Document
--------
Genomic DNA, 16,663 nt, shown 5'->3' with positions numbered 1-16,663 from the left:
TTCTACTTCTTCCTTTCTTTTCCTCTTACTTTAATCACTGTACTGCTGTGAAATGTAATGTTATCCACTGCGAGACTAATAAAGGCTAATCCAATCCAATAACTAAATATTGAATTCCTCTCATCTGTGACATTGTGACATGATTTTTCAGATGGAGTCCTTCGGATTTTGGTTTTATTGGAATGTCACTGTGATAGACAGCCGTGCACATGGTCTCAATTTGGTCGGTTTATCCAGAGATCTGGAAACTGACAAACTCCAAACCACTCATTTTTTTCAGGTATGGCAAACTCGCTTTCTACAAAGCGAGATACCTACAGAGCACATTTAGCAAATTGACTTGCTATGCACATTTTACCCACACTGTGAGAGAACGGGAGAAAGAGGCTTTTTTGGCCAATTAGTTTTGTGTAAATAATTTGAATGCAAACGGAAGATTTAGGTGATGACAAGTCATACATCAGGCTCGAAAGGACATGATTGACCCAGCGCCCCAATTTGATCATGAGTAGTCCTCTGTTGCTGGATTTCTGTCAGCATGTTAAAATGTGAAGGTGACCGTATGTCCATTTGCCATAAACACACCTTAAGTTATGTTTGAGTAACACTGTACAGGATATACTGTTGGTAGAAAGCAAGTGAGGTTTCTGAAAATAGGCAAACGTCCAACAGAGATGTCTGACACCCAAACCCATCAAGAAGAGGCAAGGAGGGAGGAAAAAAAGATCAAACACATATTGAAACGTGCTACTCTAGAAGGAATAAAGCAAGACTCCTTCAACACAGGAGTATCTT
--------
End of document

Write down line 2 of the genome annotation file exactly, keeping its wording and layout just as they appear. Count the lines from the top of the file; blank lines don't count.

TTCTACTTCTTCCTTTCTTTTCCTCTTACTTTAATCACTGTACTGCTGTGAAATGTAATGTTATCCACTGCGAGACTAATAAAGGCTAATCCAATCCAATAACTAAATATTGAATTCCTCTCATCTGTGACATTGTGACATGATTTTTCAGATGGAGTCCTTCGGATTTTGGTTTTATTGGAATGTCACTGTGATAGACAGCCGTGCACATGGTCTCAATTTGGTCGGTTTATCCAGAGATCTGGAAACTGACAAACTCCAAACCACTCATTTTTTTCAGGTATGGCAAACTCGCTTTCTACAAAGCGAGATACCTACAGAGCACATTTAGCAAATTGACTTGCTATGCACATTTTACCCACACTGTGAGAGAACGGGAGAAAGAGGCTTTTTTGGCCAATTAGTTTTGTGTAAATAATTTGAATGCAAACGGAAGATTTAGGTGATGACAAGTCATACATCAGGCTCGAAAGGACATGATTGACCCAGCGCCCCAATTTGATCATGAGTAGTCCTCTGTTGCTGGATTTCTGTCAGCATGTTAAAATGTGAAGGTGACCGTATGTCCATTTGCCATAAACACACCTTAAGTTATGTTTGAGTAACACTGTACAGGATATACTGTTGGTAGAAAGCAAGTGAGGTTTCTGAAAATAGGCAAACGTCCAACAGAGATGTCTGACACCCAAACCCATCAAGAAGAGGCAAGGAGGGAGGAAAAAAAGATCAAACACATATTGAAACGTGCTACTCTAGAAGGAATAAAGCAAGACTCCTTCAACACAGGAGTATCTT